"FAR 23.1585(a)(3) A recommended speed for flight in rough air. This speed must be chosen to protect against the occurrence, as a result of gusts, of structural damage to the airplane and loss of control (for example, stalling);"

Older Part 23 aircraft may not have a defined rough air speed in their manuals. In the absence of a defined speed, an airspeed less than VA, but greater than Vs by a margin seems reasonable.
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Re: Turbulence penetration question

Unread post by jimdavis » Mon Feb 10, 2020 2:19 pm

StressMerchant wrote:
Mon Feb 10, 2020 1:30 pm
My first response would be something along the lines of "what does your POH / AFM suggest?"

Part 25 aircraft and some Part 23 have a defined rough air penetration speed that should be published in the data available to the pilot. The wording on the previous version of Part 23 was:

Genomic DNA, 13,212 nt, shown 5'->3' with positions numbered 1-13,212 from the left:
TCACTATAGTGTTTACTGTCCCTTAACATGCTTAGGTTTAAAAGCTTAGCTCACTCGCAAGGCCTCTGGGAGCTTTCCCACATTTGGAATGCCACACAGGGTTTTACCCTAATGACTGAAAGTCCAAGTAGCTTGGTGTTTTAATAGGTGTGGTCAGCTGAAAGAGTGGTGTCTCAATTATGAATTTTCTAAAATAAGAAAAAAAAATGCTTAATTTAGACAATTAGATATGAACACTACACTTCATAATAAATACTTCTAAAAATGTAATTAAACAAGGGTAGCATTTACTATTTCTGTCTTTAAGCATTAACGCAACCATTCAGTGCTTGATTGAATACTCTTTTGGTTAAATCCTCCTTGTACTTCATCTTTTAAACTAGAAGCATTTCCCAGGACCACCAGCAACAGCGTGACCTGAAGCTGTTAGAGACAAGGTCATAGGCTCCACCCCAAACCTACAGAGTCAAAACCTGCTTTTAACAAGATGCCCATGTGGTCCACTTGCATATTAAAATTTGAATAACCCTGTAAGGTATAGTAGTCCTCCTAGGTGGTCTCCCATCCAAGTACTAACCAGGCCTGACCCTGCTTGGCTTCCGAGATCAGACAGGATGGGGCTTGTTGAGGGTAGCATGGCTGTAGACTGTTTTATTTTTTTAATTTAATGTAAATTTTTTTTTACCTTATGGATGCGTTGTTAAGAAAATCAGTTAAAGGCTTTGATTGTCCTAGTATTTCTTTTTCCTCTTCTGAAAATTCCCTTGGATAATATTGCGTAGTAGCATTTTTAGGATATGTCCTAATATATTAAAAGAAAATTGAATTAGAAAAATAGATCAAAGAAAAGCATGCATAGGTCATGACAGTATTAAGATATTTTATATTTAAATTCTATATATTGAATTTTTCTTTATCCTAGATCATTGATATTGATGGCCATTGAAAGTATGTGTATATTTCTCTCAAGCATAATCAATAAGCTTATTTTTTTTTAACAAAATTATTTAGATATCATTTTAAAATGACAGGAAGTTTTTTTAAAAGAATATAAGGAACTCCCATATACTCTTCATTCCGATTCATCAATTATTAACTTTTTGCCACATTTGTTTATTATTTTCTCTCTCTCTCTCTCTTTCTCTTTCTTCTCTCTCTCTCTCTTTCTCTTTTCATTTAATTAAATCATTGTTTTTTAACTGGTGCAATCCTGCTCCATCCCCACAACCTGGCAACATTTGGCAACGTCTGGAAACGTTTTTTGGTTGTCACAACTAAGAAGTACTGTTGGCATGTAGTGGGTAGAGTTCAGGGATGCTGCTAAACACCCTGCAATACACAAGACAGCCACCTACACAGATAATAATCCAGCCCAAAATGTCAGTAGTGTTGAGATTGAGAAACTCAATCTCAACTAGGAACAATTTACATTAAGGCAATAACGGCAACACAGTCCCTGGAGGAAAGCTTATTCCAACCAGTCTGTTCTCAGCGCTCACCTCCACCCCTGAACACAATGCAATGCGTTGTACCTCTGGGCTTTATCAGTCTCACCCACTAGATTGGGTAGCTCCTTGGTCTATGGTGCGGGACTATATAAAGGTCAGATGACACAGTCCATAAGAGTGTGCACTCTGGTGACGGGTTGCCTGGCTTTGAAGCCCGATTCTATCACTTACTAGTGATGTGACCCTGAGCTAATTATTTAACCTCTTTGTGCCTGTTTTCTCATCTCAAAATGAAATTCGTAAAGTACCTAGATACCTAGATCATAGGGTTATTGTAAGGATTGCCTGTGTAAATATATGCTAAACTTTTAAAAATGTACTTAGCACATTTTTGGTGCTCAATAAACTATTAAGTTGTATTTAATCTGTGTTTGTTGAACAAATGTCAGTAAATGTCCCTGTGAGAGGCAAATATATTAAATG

"FAR 23.1585(a)(3) A recommended speed for flight in rough air. This speed must be chosen to protect against the occurrence, as a result of gusts, of structural damage to the airplane and loss of control (for example, stalling);"

Older Part 23 aircraft may not have a defined rough air speed in their manuals. In the absence of a defined speed, an airspeed less than VA, but greater than Vs by a margin seems reasonable.
Stressors, am I correct in thinking it gets less when the aircraft is light?

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Re: Turbulence penetration question

Unread post by Flooi » Mon Feb 10, 2020 3:52 pm